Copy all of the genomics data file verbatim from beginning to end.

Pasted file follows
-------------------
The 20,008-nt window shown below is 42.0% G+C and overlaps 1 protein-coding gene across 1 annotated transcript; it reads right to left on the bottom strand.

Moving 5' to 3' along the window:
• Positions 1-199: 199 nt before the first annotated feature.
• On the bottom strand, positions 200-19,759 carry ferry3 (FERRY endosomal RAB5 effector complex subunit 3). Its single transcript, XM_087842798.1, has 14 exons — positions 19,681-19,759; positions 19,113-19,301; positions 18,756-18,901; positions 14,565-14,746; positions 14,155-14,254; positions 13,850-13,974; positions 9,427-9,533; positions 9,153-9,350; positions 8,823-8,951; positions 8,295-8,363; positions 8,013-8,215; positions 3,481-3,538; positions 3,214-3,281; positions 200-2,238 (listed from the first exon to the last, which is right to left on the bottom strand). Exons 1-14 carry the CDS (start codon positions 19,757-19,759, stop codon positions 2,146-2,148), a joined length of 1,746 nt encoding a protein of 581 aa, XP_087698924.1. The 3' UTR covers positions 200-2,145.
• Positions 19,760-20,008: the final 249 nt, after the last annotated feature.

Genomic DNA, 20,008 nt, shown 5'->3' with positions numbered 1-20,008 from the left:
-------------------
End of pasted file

The 20,008-nt window shown below is 42.0% G+C and overlaps 1 protein-coding gene across 1 annotated transcript; it reads right to left on the bottom strand.

Moving 5' to 3' along the window:
• Positions 1-199: 199 nt before the first annotated feature.
• On the bottom strand, positions 200-19,759 carry ferry3 (FERRY endosomal RAB5 effector complex subunit 3). Its single transcript, XM_087842798.1, has 14 exons — positions 19,681-19,759; positions 19,113-19,301; positions 18,756-18,901; positions 14,565-14,746; positions 14,155-14,254; positions 13,850-13,974; positions 9,427-9,533; positions 9,153-9,350; positions 8,823-8,951; positions 8,295-8,363; positions 8,013-8,215; positions 3,481-3,538; positions 3,214-3,281; positions 200-2,238 (listed from the first exon to the last, which is right to left on the bottom strand). Exons 1-14 carry the CDS (start codon positions 19,757-19,759, stop codon positions 2,146-2,148), a joined length of 1,746 nt encoding a protein of 581 aa, XP_087698924.1. The 3' UTR covers positions 200-2,145.
• Positions 19,760-20,008: the final 249 nt, after the last annotated feature.

Genomic DNA, 20,008 nt, shown 5'->3' with positions numbered 1-20,008 from the left: